We met recently. (I gave Justin tape after he cut his toe and didn’t have a bandaid.)
You and your partner were climbing a route near me and my partner. One of you (I’ll call Charles, because he had a British accent) was trying so hard to figure out some moves high above his last bolt. He was scared to fall. Very scared. Yet he kept trying. I was impressed with Charles’ tenacity.
The other one (I’ll call you Justin) sort of screwed over Charles. You sent him up a climb that was too hard for him to do, and you didn’t let him back off the climb. You made it sound like if he didn’t finish, you were not going to be able to get your quickdraws back.
Charles was scared, and you offered no consolation.
The above is excusable. What happened next is not.
Charles fell. And you, Justin, almost dropped him. My partner and I watched in horror as Charles fell from 50 feet up to about fifteen feet. You lost control of the break strand and got it back just before Charles decked. And you never even apologized.
I don’t think Charles even realized he’d been dropped. You must have not told him anything about how falling on lead works. If you had, he would have known something terribly wrong happened.
I know why you dropped Charles. You were distracted. You hurt yourself when you hit the wall last time he fell, so you were paying more attention to not crashing into the wall than anything else. You were trying to keep track of a lot of moving pieces. But it’s inexcusable to drop your climber.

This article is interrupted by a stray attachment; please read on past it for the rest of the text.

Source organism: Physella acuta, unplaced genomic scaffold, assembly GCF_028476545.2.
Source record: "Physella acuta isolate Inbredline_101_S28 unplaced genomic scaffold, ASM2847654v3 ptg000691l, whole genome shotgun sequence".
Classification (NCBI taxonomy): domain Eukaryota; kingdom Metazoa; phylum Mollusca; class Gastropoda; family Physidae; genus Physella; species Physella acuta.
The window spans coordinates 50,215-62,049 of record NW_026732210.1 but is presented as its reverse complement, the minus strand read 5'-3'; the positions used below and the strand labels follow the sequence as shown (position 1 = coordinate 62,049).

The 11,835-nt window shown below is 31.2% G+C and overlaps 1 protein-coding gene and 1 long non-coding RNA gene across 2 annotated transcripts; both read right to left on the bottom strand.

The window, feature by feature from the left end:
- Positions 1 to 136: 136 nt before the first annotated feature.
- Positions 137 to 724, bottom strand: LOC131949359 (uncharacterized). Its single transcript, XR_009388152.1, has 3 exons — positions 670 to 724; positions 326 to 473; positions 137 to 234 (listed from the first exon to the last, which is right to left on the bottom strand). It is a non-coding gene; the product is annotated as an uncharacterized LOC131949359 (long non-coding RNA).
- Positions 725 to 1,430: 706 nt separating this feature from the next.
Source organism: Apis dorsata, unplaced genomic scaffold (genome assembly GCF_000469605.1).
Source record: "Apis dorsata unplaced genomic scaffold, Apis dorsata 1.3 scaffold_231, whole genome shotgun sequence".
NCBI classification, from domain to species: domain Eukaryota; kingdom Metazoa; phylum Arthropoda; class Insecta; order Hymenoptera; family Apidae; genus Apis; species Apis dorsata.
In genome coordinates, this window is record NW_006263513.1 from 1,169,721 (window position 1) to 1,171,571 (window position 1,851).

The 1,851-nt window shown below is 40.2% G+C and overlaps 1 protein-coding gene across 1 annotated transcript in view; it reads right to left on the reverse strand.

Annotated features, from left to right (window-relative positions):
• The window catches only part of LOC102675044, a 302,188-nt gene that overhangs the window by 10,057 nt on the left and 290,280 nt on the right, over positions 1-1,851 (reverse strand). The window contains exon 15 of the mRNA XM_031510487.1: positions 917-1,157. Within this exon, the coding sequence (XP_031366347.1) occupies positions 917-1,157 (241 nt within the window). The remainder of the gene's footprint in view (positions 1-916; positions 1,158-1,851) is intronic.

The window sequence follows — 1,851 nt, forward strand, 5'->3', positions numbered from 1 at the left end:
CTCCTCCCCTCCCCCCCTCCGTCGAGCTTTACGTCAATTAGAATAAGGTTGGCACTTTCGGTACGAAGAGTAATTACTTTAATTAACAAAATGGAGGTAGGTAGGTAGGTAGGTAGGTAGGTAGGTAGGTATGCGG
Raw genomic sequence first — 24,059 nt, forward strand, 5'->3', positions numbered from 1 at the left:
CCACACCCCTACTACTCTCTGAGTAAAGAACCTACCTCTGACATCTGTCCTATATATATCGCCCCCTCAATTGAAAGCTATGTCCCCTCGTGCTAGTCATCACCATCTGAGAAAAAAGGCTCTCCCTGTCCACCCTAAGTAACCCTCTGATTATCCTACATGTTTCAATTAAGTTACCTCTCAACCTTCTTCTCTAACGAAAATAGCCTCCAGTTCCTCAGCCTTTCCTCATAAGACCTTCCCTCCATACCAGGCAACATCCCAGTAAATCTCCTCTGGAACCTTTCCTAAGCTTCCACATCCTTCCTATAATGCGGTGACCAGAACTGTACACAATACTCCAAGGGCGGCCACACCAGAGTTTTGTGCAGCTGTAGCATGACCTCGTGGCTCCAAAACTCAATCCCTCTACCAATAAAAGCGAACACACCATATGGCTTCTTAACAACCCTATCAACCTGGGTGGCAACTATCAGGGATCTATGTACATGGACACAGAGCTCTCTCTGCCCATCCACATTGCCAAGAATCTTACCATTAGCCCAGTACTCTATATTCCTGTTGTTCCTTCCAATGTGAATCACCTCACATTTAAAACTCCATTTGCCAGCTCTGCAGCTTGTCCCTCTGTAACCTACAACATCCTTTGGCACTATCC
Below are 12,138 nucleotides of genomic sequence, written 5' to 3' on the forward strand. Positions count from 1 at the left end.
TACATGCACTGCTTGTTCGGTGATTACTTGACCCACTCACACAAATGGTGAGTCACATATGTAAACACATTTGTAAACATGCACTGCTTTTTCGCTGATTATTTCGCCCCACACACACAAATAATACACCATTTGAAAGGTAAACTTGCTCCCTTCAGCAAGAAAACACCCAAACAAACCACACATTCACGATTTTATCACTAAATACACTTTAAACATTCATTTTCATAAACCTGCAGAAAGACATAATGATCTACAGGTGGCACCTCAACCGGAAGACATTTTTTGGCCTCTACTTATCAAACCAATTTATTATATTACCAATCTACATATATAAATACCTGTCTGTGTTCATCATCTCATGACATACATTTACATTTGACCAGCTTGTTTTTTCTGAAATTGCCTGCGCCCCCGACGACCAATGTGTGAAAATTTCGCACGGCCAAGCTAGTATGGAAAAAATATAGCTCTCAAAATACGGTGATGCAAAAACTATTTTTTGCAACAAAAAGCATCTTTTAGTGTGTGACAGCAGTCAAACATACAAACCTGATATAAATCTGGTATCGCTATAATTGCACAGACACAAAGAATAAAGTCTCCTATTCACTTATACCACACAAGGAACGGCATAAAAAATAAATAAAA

Why this letter? I want this to be a learning experience. I’m sure you’ve both learned a lot, but I’m afraid Charles is learning that climbing is difficult, scary, and dangerous. You are learning disdain for those who are not as strong as you.
There’s a better way.
You obviously don’t want to hurt anyone while lead climbing (and belaying) but you also want to have fun, right? It did not look like either of you were having much fun.
I want you to have fun climbing. I want you to climb as hard as you can. And I want you to do this all safely. We’ll cover how to make this happen soon, but for now – please know it is possible for both of you, both Charles and Justin, to have so much more fun climbing, and to climb so much harder. Even if you can’t imagine climbing without fear right now, stick with me, and we’ll get you there.
Until next time,